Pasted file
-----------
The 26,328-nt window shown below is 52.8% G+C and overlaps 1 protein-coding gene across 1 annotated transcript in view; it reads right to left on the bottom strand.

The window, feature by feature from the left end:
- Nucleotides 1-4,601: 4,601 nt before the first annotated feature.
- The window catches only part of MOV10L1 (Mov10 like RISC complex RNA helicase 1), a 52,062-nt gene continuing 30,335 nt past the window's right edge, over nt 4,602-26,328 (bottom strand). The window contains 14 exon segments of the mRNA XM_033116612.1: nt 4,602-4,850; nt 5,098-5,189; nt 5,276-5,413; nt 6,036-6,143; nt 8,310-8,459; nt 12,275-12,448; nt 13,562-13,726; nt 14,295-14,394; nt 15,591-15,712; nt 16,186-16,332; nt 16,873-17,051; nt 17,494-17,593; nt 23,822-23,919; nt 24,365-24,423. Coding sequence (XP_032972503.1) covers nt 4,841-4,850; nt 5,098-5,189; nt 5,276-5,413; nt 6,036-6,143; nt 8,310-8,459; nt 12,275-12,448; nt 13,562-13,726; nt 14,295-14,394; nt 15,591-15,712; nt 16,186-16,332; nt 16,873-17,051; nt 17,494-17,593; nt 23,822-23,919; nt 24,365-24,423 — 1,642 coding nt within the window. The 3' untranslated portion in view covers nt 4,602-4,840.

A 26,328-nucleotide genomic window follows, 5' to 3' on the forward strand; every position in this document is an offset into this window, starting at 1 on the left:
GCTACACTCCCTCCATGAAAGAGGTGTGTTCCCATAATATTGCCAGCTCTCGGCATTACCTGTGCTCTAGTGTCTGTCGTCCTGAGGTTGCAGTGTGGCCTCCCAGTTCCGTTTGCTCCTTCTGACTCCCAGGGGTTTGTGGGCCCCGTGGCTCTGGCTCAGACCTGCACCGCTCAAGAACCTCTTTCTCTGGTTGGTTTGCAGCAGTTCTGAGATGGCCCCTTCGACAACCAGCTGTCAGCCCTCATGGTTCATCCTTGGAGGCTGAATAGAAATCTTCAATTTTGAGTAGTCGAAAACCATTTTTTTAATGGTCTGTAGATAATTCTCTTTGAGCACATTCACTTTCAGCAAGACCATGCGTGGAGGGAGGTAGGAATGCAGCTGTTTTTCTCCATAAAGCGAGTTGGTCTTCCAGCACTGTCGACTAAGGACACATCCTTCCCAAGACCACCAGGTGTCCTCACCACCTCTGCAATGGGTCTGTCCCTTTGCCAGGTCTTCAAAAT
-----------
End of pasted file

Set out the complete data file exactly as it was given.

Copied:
The 26,328-nt window shown below is 52.8% G+C and overlaps 1 protein-coding gene across 1 annotated transcript in view; it reads right to left on the bottom strand.

The window, feature by feature from the left end:
- Nucleotides 1-4,601: 4,601 nt before the first annotated feature.
- The window catches only part of MOV10L1 (Mov10 like RISC complex RNA helicase 1), a 52,062-nt gene continuing 30,335 nt past the window's right edge, over nt 4,602-26,328 (bottom strand). The window contains 14 exon segments of the mRNA XM_033116612.1: nt 4,602-4,850; nt 5,098-5,189; nt 5,276-5,413; nt 6,036-6,143; nt 8,310-8,459; nt 12,275-12,448; nt 13,562-13,726; nt 14,295-14,394; nt 15,591-15,712; nt 16,186-16,332; nt 16,873-17,051; nt 17,494-17,593; nt 23,822-23,919; nt 24,365-24,423. Coding sequence (XP_032972503.1) covers nt 4,841-4,850; nt 5,098-5,189; nt 5,276-5,413; nt 6,036-6,143; nt 8,310-8,459; nt 12,275-12,448; nt 13,562-13,726; nt 14,295-14,394; nt 15,591-15,712; nt 16,186-16,332; nt 16,873-17,051; nt 17,494-17,593; nt 23,822-23,919; nt 24,365-24,423 — 1,642 coding nt within the window. The 3' untranslated portion in view covers nt 4,602-4,840.

A 26,328-nucleotide genomic window follows, 5' to 3' on the forward strand; every position in this document is an offset into this window, starting at 1 on the left:
GCTACACTCCCTCCATGAAAGAGGTGTGTTCCCATAATATTGCCAGCTCTCGGCATTACCTGTGCTCTAGTGTCTGTCGTCCTGAGGTTGCAGTGTGGCCTCCCAGTTCCGTTTGCTCCTTCTGACTCCCAGGGGTTTGTGGGCCCCGTGGCTCTGGCTCAGACCTGCACCGCTCAAGAACCTCTTTCTCTGGTTGGTTTGCAGCAGTTCTGAGATGGCCCCTTCGACAACCAGCTGTCAGCCCTCATGGTTCATCCTTGGAGGCTGAATAGAAATCTTCAATTTTGAGTAGTCGAAAACCATTTTTTTAATGGTCTGTAGATAATTCTCTTTGAGCACATTCACTTTCAGCAAGACCATGCGTGGAGGGAGGTAGGAATGCAGCTGTTTTTCTCCATAAAGCGAGTTGGTCTTCCAGCACTGTCGACTAAGGACACATCCTTCCCAAGACCACCAGGTGTCCTCACCACCTCTGCAATGGGTCTGTCCCTTTGCCAGGTCTTCAAAAT